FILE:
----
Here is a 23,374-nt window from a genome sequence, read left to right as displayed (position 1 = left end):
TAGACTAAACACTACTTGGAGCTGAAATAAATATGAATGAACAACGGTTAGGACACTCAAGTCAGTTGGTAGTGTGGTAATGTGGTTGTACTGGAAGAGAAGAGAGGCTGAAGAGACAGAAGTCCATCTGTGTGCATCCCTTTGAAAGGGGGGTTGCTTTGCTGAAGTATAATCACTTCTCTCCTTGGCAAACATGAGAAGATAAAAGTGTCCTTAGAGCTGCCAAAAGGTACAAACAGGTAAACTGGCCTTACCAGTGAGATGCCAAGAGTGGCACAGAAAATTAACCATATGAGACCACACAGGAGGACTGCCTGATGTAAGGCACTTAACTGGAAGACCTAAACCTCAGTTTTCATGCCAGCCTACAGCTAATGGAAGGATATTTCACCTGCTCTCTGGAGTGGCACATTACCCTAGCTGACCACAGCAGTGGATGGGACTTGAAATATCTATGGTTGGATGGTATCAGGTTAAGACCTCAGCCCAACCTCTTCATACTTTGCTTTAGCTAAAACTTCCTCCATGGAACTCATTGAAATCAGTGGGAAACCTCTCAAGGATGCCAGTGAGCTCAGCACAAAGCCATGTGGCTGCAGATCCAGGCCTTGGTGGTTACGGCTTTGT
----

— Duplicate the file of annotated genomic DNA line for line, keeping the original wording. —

Here is a 23,374-nt window from a genome sequence, read left to right as displayed (position 1 = left end):
TAGACTAAACACTACTTGGAGCTGAAATAAATATGAATGAACAACGGTTAGGACACTCAAGTCAGTTGGTAGTGTGGTAATGTGGTTGTACTGGAAGAGAAGAGAGGCTGAAGAGACAGAAGTCCATCTGTGTGCATCCCTTTGAAAGGGGGGTTGCTTTGCTGAAGTATAATCACTTCTCTCCTTGGCAAACATGAGAAGATAAAAGTGTCCTTAGAGCTGCCAAAAGGTACAAACAGGTAAACTGGCCTTACCAGTGAGATGCCAAGAGTGGCACAGAAAATTAACCATATGAGACCACACAGGAGGACTGCCTGATGTAAGGCACTTAACTGGAAGACCTAAACCTCAGTTTTCATGCCAGCCTACAGCTAATGGAAGGATATTTCACCTGCTCTCTGGAGTGGCACATTACCCTAGCTGACCACAGCAGTGGATGGGACTTGAAATATCTATGGTTGGATGGTATCAGGTTAAGACCTCAGCCCAACCTCTTCATACTTTGCTTTAGCTAAAACTTCCTCCATGGAACTCATTGAAATCAGTGGGAAACCTCTCAAGGATGCCAGTGAGCTCAGCACAAAGCCATGTGGCTGCAGATCCAGGCCTTGGTGGTTACGGCTTTGT